How Time Moves

How Time Moves

New and Selected Poems

by Caryn Mirriam-Goldberg

Meadowlark Press, 2020. Paperback: 326 pages, 978-1-7342477-2-5

Buy your signed copy in advance, and get free shipping. Books will sent out in July.

How Time Moves: New and Selected Poems brings together over 30 years of Caryn Mirriam-Goldberg's explorations of what it means to be human in a particular place, time, body, history, and story. "She is our teacher speaking from the sky, from the field, from the heartland," writes Oregon Poet Laureate Kim Stafford of this stirring new collection. "Like William Blake’s 'doors of perception,' these pages lead readers inward and outward at once," Denise Low, past poet laureate of Kansas, says of the new poems. The collection also includes poetry from Mirriam-Goldberg's previous six collections: Following the Curve, Chasing Weather, Landed, Animals in the House, Reading the Body, and Lot's Wife. 

"In How Time Moves, Caryn Mirriam-Goldberg offers us a magical gift: a compilation of new and selected poems, rich with memory and meaning. 'Expect to be startled,' the poet tells us. And we are," writes poet Joy Roulier Sawyer. Poet Patricia Traxler adds, "This is the real work of a poet--to see and speak the often-hidden truths of a human life in a way that enlightens and informs." Poet Diane Suess points out that "True to its title, time is a paramount issue in these poems—not simply its passing, but its potential, in complicity with imagination, to invent and resurrect the future."

Echoing through all the poems in this book, Mirriam-Goldberg illuminates how to live with greater meaning, vitality, and joy. As she writes in the introduction:

The humming is everywhere, those rhythms of one place or another unfolding where and who we truly are. Of course, we don't just inhabit place: we live in time, a human construct of how we order the world as well as the ecological ground of how seasons shift, weather migrates, and the cycles of birth, age, death, and renewal unfurl. I used to think I was primarily writing about place until it occurred to me that my poetry constantly grapples with what time is and how it moves. Like all of us, I live in the place called time, and that place—a field within the field—is dizzingly diverse and deep, made of stories and histories, callings and yearnings, hard-won wisdom and pure mystery. What does it mean to live in time? I circle around the fire of that question through my poems, gravitating toward what light and heat I glimpse.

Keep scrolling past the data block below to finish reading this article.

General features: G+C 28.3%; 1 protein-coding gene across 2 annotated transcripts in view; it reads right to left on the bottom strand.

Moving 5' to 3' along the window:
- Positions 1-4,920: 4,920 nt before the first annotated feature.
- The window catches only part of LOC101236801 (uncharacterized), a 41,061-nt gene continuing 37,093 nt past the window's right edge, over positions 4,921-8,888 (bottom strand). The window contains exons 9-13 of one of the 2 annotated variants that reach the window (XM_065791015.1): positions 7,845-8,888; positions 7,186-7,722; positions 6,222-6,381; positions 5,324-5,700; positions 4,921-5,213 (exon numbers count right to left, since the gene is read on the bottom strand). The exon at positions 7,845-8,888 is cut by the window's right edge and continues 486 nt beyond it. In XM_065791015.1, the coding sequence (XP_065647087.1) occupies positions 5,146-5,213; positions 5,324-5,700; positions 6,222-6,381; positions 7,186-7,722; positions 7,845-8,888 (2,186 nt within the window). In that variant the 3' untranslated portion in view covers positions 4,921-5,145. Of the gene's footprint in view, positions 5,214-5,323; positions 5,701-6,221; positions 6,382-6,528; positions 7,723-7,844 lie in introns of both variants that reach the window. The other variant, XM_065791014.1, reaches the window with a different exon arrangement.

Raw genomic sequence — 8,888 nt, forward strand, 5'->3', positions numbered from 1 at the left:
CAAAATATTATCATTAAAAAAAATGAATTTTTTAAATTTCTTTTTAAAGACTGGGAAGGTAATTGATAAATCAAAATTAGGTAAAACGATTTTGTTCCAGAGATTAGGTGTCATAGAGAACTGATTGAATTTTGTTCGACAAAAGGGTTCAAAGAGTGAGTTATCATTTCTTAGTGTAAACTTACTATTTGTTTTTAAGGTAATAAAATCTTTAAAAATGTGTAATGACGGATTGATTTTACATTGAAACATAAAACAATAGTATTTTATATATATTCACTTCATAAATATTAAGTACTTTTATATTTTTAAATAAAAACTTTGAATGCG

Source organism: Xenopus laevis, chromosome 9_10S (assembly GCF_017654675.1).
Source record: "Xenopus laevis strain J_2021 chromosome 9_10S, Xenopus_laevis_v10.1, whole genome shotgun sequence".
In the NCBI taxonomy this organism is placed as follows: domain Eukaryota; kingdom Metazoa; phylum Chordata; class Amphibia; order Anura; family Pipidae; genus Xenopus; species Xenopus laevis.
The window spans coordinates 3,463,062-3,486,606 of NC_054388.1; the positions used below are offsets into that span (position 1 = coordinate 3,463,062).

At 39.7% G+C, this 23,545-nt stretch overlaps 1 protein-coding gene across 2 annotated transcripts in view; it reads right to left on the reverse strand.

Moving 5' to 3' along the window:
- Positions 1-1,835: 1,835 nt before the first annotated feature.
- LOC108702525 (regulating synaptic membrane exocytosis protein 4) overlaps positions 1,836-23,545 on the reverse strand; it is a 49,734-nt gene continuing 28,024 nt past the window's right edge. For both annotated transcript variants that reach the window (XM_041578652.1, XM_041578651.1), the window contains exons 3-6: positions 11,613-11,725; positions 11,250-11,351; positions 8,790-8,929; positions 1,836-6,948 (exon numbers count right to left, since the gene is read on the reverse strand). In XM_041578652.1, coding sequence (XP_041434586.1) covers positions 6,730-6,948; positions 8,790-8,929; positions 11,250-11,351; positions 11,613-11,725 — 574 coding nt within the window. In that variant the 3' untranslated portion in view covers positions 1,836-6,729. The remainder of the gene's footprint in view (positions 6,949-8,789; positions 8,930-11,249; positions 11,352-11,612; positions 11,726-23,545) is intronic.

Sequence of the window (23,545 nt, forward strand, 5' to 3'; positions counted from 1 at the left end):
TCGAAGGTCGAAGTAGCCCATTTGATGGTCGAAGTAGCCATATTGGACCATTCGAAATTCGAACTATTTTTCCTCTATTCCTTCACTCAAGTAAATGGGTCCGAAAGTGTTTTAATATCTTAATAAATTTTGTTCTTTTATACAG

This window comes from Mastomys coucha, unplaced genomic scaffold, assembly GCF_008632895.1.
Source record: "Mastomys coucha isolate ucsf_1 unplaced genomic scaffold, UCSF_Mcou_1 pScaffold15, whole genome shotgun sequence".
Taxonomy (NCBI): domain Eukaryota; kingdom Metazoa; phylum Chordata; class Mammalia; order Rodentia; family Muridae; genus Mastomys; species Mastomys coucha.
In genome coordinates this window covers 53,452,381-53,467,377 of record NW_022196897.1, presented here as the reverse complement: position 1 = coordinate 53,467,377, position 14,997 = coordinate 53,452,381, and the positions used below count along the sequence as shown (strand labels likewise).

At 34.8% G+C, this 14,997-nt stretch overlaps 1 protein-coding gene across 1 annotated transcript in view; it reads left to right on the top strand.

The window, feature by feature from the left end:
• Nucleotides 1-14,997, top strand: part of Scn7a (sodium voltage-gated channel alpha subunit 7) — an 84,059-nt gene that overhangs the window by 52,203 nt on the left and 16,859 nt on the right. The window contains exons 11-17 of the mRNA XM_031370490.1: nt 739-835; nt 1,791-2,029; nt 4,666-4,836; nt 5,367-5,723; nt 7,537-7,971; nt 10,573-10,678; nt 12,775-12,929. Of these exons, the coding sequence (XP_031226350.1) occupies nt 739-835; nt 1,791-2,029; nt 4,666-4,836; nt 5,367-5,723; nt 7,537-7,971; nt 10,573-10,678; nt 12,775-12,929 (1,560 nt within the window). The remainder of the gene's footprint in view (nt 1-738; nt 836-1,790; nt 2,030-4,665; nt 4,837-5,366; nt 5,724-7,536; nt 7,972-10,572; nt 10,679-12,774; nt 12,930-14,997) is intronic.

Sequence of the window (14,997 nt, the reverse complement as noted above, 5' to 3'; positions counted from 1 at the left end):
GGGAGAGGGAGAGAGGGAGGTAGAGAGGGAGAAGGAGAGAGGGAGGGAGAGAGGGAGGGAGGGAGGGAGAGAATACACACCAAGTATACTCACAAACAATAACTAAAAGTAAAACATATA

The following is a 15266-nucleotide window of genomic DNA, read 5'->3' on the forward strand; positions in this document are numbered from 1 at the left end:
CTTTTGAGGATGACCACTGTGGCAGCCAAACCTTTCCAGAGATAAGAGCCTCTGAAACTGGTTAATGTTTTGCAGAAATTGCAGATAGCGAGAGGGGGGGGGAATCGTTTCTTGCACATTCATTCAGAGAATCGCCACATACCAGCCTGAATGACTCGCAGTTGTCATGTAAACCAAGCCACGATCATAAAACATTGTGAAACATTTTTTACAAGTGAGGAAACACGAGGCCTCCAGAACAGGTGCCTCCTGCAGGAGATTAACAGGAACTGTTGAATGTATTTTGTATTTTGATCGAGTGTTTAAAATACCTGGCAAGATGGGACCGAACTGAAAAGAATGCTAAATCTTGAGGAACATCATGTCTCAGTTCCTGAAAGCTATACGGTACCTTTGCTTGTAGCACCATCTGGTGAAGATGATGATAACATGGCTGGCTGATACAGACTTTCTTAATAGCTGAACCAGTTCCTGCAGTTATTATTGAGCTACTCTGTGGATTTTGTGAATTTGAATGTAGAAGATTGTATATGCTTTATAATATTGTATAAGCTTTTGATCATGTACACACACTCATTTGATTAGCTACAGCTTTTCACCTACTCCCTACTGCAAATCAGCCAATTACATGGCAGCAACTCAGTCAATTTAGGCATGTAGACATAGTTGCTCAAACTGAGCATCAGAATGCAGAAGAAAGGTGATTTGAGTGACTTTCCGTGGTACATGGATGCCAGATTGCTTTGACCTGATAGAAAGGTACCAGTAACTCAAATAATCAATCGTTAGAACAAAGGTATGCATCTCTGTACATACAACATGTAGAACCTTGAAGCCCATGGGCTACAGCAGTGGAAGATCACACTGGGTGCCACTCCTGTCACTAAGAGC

Here are some of the new poems from How Time Moves:

Crossing Over

 

At the edge of the yard somewhere in Lithuania,

she takes it all in: the white bark of the forest,

the dark vertical shadows, the tall field between here

and horizon. Wind rises from the banks

of trees and rushes everywhere, reminding her

to lift her chest, inhale sharply, remember.

 

Who will come after her, and then what?

Will the grasses part the same way in tomorrow's weather,

the leaves sing their breaking song, the air hold

the weight of the world evenly around each being?

Is she the first or the last to hear the ending world?

 

From years ahead, I wait for her to turn into the future.

When she does, her face catches the late light,

and she sees me, sitting cross-legged on a wooden floor

in Kansas. What is there to say from there to here

that would help? A cow walks through a parking lot,

a peacock screams, all of us far from oceans, wars,

the urgency of living in a world on the cusp of vanishing.

 

My great-grandmother doesn't know she will die

in that very spot facing away from soldiers and fire.

How most of this village will face the gun or the gas chamber,

quickly or slowly in the camps or holes in the ground,

little space to think the best, last thought.

The air she exhales falls off the earth, like the sun

tonight and every night. Her surviving children